- 2004 Local Government Service Group Conference
- 9 June 2004
This Conference condemns the Government for its attempts to attack the Local Government Pension Scheme (LGPS). This scheme offers hundreds of thousands of workers in local councils and in other related public services the chance of a decent pension in retirement
This Conference notes with concern that, following consultations with UNISON and other interested parties including the TUC, there are proposals to introduce changes detrimental to members.
The proposed changes from April 2005 include:
1)The removal of the 85 year rule for new scheme members and its phasing out for existing members
2)Raising the earliest age at which LGPS benefits may be paid, other than on the grounds of ill-health from 50 to 55
3)Raising the retirement age from 60 to 65
4)No automatic payment of unreduced LGPS benefits arises where a member who has attained age 55 retires from employment on redundancy grounds
The current situation where employers pay an average contribution which is about double the employee contribution is an entirely reasonable arrangement. There is no hard evidence that there is an immediate cash crisis in the LGPS funds. Indeed, the recent partial recovery of the stock market means that many fund managers who were anticipating problems are now reassured. Certainly, no panic changes can be justified in advance of the actuaries’ revaluation due to be announced later this year.
In these circumstances, Conference welcomes the strong TUC opposition to proposed changes to the scheme which would have the effect of raising employee contributions and cutting and delaying benefits. We condemn proposals to raise the minimum age at which benefits can be paid to 55 and to increase the age at which unreduced pensions can be paid to 65. We also reject any suggestion of increasing the employee contribution while benefits are being cut. We should continue to argue strongly that the best way to strengthen the scheme is to ensure that more eligible employees join it by making it more attractive to all staff, especially the lower paid, and by ending the remaining areas of discrimination against active and retired members. This would help employers to improve their recruitment and retention performance and thus tackle staff shortages.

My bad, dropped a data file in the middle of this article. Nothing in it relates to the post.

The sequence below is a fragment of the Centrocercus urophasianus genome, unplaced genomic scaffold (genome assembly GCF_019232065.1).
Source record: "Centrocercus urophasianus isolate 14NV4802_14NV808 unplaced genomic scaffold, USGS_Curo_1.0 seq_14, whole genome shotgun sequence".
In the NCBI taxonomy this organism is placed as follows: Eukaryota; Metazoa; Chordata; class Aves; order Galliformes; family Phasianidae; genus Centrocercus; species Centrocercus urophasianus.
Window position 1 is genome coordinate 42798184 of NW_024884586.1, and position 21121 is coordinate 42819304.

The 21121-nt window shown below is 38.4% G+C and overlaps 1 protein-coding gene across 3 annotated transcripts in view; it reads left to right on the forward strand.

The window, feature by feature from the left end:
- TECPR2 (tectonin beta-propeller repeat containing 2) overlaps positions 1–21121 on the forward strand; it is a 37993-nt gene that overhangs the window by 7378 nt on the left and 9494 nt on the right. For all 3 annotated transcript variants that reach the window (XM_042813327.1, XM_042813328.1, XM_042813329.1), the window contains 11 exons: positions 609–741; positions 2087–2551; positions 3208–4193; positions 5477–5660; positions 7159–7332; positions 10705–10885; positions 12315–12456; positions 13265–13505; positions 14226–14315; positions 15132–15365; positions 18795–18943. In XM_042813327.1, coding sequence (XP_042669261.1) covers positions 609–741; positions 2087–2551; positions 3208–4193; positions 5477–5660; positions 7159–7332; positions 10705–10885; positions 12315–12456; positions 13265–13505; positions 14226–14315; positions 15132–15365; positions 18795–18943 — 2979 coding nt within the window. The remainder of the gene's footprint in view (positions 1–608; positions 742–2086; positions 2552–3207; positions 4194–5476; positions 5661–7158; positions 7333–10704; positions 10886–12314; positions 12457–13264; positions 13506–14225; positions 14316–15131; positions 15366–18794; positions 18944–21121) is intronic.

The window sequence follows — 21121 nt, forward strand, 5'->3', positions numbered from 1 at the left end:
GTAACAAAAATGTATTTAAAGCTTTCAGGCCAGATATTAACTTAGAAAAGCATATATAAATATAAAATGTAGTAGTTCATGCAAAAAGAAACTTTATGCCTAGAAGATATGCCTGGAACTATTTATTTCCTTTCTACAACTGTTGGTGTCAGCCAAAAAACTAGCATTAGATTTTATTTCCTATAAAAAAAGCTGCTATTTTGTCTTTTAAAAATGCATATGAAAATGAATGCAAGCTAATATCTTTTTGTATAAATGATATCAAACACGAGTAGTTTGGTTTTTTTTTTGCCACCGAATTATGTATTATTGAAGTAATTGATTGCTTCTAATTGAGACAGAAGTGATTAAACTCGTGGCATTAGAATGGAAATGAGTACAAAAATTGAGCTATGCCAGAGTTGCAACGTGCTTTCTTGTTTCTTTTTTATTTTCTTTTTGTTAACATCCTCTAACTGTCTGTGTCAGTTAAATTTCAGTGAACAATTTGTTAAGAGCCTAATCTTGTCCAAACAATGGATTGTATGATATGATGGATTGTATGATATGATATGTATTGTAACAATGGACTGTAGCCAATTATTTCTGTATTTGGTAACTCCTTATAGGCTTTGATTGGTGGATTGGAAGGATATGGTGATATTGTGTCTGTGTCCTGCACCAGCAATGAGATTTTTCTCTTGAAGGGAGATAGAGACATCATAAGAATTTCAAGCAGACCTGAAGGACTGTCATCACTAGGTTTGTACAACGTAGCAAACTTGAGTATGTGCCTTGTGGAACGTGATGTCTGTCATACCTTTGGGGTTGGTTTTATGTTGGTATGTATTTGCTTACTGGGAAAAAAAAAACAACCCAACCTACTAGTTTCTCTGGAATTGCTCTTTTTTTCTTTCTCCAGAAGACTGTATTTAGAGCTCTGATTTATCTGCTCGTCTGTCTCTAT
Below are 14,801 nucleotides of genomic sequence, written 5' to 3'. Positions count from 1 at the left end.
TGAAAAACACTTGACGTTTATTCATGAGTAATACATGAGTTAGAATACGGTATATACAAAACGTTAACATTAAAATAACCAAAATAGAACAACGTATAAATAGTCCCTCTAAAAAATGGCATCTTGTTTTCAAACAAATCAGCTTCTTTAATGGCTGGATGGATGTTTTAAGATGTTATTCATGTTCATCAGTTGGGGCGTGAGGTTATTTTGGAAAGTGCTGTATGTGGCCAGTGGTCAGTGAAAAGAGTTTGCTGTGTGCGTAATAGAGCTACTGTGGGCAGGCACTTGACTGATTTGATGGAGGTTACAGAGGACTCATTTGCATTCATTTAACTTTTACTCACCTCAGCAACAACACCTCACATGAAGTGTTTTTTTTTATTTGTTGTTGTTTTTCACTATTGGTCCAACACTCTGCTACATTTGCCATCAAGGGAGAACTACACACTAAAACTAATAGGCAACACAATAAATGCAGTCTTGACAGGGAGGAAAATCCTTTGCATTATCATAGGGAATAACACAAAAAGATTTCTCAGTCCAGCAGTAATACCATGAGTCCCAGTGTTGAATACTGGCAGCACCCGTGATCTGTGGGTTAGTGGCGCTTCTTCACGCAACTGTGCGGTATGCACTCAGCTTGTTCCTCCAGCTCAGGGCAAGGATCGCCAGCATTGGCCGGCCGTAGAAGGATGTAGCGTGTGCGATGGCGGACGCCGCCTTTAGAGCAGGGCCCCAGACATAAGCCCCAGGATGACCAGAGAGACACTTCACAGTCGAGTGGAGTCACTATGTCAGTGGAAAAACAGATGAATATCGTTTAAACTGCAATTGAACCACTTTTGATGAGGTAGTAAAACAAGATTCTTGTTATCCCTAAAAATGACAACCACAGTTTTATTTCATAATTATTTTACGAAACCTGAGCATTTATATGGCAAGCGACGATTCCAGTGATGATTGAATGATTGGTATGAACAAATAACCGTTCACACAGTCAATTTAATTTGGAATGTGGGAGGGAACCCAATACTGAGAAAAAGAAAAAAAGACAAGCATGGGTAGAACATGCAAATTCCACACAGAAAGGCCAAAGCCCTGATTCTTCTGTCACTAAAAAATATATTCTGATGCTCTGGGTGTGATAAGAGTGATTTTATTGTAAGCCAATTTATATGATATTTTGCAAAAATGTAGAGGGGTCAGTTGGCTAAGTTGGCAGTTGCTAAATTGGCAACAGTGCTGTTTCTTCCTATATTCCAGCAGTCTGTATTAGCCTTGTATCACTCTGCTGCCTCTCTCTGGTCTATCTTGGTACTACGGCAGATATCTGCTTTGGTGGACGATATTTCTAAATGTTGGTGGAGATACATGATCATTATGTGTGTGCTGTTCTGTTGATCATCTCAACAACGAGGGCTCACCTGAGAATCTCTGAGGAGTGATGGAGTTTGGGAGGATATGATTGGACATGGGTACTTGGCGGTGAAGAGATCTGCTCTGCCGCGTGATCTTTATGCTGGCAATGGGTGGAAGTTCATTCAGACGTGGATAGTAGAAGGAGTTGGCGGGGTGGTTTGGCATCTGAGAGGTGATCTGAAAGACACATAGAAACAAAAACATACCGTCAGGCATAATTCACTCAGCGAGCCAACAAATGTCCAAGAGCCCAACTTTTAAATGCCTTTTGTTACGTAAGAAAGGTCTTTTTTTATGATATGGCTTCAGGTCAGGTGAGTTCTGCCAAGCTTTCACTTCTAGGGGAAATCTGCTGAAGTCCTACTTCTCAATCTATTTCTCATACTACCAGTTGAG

We therefore call on the Service Group Executive, on regions and on branches:
1)To urge employers that they should instruct their national representative bodies to object to any new Regulations which damage the scheme.
2)To campaign to inform members (and non-members) about the threat to their pension entitlement and ask them to write to councillors and MPs
3)To respond vigorously to any attack on the cost or scope of the scheme and to challenge any spurious figures about the effect of decent pensions on council tax levels
4)To urge the employers and the government to improve the scheme so as to end its discriminatory elements including discrimination on grounds of sexual orientation and marital status”.
5)To persuade scheme providers to mount campaigns to encourage those employees who have not joined the scheme to consider the advantages of doing so.
6)Organise industrial action in accordance with the procedures in defence of the existing scheme.